Poverty in the Philippines
- Pages: 5
- Word count: 1228
- Category: Philippines Poverty
A limited time offer! Get a custom sample essay written according to your requirements urgent 3h delivery guaranteedOrder Now
Poverty and inequality have been recurrent challenges in the Philippines and have again come to the fore in the wake of the current global ﬁnancial crisis and rising food, fuel, and commodity prices experienced in 2008. he proportion of households living below the oﬃcial poverty line has declined very slowly and unevenly in the past four decades, and poverty reduction has been much slower than in neighboring countries such as the People’s Republic of China (PRC), Indonesia, hailand, and Viet Nam. he growth of the economy has been characterized by boom and bust cycles and current episodes of moderate economic expansion have had limited impact on poverty reduction.
Other reasons for the relatively moderate poverty decline include the high rate of inequality across income brackets, regions, and sectors; and unmanaged population growth.his study aims to provide a comprehensive analysis of the causes of poverty in the Philippines and give recommendations for accelerating poverty reduction through sustained and more inclusive growth. he study will provide an overview of the current status of government responses, strategies, and achievements and will identify and prioritize future needs and interventions. Millennium Development Goal (MDG) accomplishments to date will also be assessed. It will examine implications of the current ﬁnancial crisis on poverty and recommend ways to move forward. he study is based on analytical work using current literature and the latest available data, including the 2006 Family Income and Expenditure Survey (FIES).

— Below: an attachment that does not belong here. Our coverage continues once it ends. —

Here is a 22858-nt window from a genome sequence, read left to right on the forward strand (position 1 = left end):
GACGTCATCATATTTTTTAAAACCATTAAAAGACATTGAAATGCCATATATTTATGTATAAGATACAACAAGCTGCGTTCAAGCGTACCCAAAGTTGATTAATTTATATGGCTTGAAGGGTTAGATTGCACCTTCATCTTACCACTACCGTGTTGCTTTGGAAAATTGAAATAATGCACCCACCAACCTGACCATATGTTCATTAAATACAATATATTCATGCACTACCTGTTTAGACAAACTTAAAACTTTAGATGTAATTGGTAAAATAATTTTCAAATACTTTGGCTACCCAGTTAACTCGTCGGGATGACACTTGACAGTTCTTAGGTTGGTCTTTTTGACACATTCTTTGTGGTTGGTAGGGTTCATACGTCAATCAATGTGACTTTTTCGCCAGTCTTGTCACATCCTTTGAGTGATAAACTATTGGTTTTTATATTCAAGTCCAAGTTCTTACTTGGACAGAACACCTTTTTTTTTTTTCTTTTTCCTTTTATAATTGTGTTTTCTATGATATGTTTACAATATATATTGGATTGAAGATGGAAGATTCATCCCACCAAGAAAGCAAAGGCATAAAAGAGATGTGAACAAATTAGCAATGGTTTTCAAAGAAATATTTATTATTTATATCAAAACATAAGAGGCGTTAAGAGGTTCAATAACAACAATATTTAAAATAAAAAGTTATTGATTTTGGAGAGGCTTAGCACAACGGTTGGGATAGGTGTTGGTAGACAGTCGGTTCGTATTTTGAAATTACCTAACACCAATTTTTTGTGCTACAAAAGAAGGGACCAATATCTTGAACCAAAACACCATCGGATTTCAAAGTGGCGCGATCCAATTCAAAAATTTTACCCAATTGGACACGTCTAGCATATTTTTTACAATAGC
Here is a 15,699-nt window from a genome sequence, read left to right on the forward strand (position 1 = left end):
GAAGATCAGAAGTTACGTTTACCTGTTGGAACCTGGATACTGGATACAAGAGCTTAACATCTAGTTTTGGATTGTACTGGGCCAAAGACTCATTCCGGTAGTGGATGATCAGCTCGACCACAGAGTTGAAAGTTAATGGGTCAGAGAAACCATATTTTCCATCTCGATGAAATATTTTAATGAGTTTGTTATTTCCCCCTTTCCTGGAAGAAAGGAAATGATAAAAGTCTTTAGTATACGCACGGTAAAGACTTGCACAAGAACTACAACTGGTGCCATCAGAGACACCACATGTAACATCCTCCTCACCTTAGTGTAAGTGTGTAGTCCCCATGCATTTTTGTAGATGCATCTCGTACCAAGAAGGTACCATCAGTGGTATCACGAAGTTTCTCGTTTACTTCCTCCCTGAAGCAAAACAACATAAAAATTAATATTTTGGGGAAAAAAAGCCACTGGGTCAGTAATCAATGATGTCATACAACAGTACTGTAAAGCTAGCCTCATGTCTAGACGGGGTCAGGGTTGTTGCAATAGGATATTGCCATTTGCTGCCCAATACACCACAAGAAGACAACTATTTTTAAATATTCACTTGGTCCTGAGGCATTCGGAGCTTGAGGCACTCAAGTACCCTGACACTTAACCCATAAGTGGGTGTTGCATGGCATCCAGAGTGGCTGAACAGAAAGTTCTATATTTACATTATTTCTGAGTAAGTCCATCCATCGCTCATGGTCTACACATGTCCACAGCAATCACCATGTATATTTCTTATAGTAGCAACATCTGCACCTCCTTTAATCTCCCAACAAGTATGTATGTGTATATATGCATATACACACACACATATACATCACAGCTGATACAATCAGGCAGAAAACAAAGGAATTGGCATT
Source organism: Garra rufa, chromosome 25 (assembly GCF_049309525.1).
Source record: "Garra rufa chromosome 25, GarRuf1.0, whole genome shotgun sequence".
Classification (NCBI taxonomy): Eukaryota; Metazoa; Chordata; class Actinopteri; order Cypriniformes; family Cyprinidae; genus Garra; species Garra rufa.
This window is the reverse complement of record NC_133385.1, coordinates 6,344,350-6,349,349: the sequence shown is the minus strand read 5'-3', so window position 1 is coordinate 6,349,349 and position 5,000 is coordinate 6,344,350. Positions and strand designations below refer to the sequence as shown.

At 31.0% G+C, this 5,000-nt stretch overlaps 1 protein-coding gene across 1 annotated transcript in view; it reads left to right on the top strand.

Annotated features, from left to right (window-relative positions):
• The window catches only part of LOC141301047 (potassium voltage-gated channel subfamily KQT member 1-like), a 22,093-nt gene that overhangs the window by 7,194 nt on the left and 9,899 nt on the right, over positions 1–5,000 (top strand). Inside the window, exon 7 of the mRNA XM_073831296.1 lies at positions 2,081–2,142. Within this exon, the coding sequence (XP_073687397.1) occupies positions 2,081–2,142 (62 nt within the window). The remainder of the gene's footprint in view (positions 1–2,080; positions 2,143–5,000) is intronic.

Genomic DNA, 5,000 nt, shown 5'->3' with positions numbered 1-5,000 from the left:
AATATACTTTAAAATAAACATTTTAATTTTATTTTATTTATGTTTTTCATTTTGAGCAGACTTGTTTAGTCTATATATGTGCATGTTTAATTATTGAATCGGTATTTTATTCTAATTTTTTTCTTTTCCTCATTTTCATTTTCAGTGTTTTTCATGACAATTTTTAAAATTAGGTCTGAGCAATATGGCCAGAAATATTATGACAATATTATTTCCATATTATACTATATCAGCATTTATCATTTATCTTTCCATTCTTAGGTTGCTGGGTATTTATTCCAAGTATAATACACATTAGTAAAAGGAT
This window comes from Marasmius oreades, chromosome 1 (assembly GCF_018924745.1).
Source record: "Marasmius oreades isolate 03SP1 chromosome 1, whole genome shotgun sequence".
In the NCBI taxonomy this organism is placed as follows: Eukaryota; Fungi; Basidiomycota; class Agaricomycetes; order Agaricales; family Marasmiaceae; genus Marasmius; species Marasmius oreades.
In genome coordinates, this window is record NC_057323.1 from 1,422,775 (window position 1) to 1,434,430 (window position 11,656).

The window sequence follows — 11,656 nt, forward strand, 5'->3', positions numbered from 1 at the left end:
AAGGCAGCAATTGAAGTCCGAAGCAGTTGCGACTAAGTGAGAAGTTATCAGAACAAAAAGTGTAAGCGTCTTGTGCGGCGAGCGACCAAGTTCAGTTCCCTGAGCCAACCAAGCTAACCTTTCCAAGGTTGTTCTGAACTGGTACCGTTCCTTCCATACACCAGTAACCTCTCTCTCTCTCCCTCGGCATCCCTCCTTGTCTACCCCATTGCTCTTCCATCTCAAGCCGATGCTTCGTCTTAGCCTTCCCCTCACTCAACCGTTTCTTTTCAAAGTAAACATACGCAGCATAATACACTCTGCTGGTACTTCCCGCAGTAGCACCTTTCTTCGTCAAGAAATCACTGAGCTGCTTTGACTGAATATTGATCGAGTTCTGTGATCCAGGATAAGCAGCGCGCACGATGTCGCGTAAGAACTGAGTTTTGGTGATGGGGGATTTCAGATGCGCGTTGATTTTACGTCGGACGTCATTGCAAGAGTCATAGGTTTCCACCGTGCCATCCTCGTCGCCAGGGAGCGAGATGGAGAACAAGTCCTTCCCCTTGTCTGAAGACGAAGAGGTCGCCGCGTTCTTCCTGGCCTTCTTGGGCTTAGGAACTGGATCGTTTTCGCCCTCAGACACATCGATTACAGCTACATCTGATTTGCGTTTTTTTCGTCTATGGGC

Current Profile of Poverty in the Country
Poverty incidence among households increased from 24.4% in 2003 to 26.9% in 2006 and the number of poor families increased from 4.0 million in 2003 to 4.7 million in 2006. he headcount index increased from 30.0% in 2003 to 32.9% in 2006 and the number of poor people increased from 23.8 million in 2003 to 27.6 million in 2006. It should also be noted that poverty incidence and magnitude do not necessarily coincide. According to the 2006 poverty data, Mindanao has the highest poverty incidence at 38.8% but Luzon has the highest number of poor families, with almost 2 million families (42.4% of the total). Self-rated poverty1 has ranged from 50% to 52% for most of 2008, peaking at 59% (an estimated 10.6 million people) in the second quarter.
Inequality has also been persistent over the years. Although the Gini coeﬃcient2 improved to 0.4580 in 2006 from 0.4605 in 2003 and 0.4872 in 2000, the level of inequality remains high compared with other countries in Asia and has hardly changed for more than 20 years. High inequality has limited the impact of economic growth on poverty reduction. he Philippines’ midterm progress report on the MDGs shows that the following gains have been made: (i) decrease in the proportion of people living in extreme poverty; (ii) visible improvements in household and population poverty indicators; (iii) maintained net enrollment rates by sex at both elementary and primary education levels; (iv) reduction in infant deaths per 1,000 live births; (v) prevalence of HIV/AIDS below the national target of 1% of the population; (vi) improvements in environmental protection; and (vii) active participation in the World Trade Organization.
However, the Philippines is still lagging behind in meeting the targets on access to primary education, maternal mortality rates, and access to reproductive health care. Because of the current global economic crisis and recent increases in poverty incidence, the goal of reducing the proportion of people living in extreme poverty may not be achieved. In all goals and targets, existing indicators exhibit signiﬁcant disparity by region. In terms of gender, the Philippines has made substantial progress in enhancing the opportunities and welfare of its women and men (ADB et al. 2008); however, challenges remain in implementing key policies and improving maternal health and reproductive health care.he main characteristics of the poor include the following: